I’m Viktor, a rather new face here at Stunlock Studios (I started in January 2017). I do concept art and a bit of team management. I will be the one telling you all about our journey to make the new map: Dragon Garden.
Oh, and if you haven’t watched it already, check out this reveal trailer for more Dragon Garden eye candy:
When you’re building something new for a game, always start out by making sure you know what you want to accomplish. We knew we wanted a bigger arena, more suited for 3 vs 3, and we also wanted the new map to contribute its own thing to the map roster. On top of that, we had recognized that we have a big community in China. When you put these facts together it made sense to make a bigger map inspired by Chinese culture.
Visualizing an idea
When you start with a big feature like this, you usually begin with exploring different ideas. Delving into Chinese culture was amazing! Since we were set on making our Chinese audience feel included, we really made an effort to get to know as much folklore, mythology and architecture as we could. So much, in fact, that we did several takes on themes within Chinese culture for the new map. Initial sketches included a martial arts training ground on a mountain top, an expensive looking arena in the middle of a city and a more secluded stone temple in a bamboo forest.
We decided to go for putting the arena in the center of a bustling city. A bustling, RICH city (we didn’t want the same tribal feel as that of Mount Araz), so we worked with keywords like “high culture”, “crowded”, “awe-inspiring” and “expensive”. This is an arena set in a kingdom during its golden age! We also tried to keep some of the garden aspects to get that natural vibe, and at the same time show that everything in the Dragon Garden is very precise and well kept.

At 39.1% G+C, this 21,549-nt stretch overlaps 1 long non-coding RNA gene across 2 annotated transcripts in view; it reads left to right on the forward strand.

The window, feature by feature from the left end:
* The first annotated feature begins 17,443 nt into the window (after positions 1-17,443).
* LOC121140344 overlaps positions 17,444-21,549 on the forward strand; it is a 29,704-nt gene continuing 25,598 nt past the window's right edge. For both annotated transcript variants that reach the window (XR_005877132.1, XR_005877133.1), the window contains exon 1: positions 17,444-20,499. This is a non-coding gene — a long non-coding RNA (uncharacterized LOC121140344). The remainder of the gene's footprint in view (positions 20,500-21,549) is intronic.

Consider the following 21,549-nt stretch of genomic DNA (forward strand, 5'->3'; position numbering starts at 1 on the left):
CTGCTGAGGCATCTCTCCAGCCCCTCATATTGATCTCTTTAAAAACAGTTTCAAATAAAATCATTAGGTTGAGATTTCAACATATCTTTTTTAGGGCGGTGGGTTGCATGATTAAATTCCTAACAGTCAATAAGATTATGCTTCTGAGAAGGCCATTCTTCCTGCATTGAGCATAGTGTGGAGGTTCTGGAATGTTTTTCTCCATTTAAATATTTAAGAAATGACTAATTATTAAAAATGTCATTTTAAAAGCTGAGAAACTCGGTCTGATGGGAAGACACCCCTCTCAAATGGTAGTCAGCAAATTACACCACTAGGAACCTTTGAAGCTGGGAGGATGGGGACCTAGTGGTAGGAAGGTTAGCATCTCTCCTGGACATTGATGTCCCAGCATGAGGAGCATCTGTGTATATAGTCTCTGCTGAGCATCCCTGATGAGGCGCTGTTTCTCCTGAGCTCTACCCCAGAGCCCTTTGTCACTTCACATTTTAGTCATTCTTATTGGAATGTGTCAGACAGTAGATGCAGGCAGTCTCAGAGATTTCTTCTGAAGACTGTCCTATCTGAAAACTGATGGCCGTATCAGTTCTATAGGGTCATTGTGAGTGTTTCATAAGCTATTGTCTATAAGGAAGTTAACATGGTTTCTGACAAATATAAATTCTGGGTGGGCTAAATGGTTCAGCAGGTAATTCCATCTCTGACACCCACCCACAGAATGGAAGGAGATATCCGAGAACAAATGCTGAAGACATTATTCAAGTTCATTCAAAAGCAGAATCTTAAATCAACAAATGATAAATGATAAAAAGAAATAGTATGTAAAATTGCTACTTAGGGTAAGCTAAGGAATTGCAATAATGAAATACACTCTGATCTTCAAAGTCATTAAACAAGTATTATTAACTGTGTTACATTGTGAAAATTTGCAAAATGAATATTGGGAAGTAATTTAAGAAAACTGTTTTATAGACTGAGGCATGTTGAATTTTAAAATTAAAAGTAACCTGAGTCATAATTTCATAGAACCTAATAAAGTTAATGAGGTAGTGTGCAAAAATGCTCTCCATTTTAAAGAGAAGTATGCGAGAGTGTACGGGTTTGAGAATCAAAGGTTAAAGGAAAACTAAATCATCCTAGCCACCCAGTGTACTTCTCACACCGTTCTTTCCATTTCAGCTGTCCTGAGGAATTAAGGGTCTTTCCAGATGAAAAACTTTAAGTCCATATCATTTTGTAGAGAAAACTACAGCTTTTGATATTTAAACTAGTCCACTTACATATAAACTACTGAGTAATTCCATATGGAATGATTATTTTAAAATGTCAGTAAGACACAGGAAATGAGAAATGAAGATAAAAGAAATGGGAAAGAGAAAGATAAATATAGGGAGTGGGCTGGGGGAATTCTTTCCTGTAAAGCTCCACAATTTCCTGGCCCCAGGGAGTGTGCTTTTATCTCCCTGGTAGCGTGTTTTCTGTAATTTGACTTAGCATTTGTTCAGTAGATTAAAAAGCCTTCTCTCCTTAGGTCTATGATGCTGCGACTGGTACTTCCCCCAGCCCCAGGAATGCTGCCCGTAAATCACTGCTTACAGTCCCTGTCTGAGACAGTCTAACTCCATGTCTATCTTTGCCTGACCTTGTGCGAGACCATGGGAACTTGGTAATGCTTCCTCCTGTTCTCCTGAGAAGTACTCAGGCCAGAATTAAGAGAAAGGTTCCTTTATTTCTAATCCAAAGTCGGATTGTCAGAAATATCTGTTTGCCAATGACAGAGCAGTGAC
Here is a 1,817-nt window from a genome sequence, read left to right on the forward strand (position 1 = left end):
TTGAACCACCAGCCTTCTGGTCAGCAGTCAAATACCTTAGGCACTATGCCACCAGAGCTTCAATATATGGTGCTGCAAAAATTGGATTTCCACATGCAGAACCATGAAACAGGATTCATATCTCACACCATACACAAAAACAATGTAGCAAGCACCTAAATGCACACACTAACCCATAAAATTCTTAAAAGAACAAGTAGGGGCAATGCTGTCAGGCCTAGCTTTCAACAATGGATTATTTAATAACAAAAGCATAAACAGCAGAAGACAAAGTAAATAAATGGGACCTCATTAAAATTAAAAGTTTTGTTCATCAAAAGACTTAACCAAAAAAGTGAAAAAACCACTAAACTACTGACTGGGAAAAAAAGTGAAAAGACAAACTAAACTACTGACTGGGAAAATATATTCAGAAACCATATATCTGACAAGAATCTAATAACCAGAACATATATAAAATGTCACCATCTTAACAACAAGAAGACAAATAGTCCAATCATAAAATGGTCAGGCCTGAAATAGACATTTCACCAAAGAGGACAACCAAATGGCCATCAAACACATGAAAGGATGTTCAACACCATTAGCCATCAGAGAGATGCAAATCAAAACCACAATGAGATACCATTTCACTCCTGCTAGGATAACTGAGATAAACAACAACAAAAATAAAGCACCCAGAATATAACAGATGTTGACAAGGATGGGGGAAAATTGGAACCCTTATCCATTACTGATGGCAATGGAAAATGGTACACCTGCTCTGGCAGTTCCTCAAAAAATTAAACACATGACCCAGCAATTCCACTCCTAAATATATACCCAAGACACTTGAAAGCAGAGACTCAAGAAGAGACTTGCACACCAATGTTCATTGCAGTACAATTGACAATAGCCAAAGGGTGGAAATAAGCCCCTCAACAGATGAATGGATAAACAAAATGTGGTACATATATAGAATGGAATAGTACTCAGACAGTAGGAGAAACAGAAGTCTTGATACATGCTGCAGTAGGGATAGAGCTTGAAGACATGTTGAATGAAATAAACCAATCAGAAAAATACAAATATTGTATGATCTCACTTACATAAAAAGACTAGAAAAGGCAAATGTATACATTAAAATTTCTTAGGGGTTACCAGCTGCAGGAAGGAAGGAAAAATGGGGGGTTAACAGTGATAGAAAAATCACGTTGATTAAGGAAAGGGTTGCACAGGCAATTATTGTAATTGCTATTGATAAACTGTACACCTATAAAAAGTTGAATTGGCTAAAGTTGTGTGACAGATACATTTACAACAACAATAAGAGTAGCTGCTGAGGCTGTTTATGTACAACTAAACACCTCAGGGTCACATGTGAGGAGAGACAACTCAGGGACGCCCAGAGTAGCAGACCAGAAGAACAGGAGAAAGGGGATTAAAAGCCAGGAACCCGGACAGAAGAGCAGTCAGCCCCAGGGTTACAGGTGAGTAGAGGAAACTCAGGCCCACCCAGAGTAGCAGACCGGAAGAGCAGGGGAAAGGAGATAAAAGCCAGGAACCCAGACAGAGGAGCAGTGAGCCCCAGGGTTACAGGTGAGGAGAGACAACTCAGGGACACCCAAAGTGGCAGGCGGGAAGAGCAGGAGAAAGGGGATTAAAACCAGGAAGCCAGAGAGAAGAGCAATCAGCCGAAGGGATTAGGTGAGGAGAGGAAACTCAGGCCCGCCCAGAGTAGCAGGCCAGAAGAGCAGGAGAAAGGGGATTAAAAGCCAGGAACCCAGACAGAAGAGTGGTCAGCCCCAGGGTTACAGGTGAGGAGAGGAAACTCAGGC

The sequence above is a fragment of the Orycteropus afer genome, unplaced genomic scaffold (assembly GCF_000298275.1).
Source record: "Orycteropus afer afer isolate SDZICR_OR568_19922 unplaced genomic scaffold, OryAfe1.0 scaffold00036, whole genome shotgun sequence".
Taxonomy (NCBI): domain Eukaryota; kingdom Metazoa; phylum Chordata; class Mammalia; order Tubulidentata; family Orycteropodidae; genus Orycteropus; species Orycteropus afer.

When we had a general direction we started doing more research: how do you tell Chinese architecture from Japanese? How many fingers should a Chinese dragon have? What kind of mythical creatures can we be inspired by? What are the differences between a cherry tree and a peach tree? Reading up on your influences is a big part of visual design, enabling you to make the most informed decision when putting together a believable fantasy design.
Going from 2D to 3D
It was now time to start building all of this in 3D! When you’re going to build something that resembles a huge city with towering walls of bleachers and terraces, you need to think smart. You need to think modular.
What does modular mean then? A modular piece is something that can be used several times in different places and *drumroll…* works together with other pieces! You could compare it with a lego figure; these little guys are built modularly so that the body will work with the legs, hands and heads of any figure. I.e. you can build new lego characters by putting together the pieces differently on each character. What we did early on was defining what we needed to be able to create; we would need balconies, bleachers, rails, walls, roofs, windows etc. We then broke these down to their basic building blocks, modeled them and started building our structures almost like you would build something out of lego. For example: a balcony consists of a post, a fence and some ornaments. In this case, we made the fence, rail, base and ornament separately for us to quickly be able to build balconies of different sizes and heights, giving the new arena that feel of intricate architecture. If you’d look at them by themselves, they would look like this:
But put them together…
And that’s how you go about making something appear huge and intricate by using something that by itself is rather simple.
A Bit More Technical
Martin “Smulan” Fors and Rasmus “Temps” Höök chimes in with a bit of technical explanation on how we create physics-based animations, such as flags, ropes etc.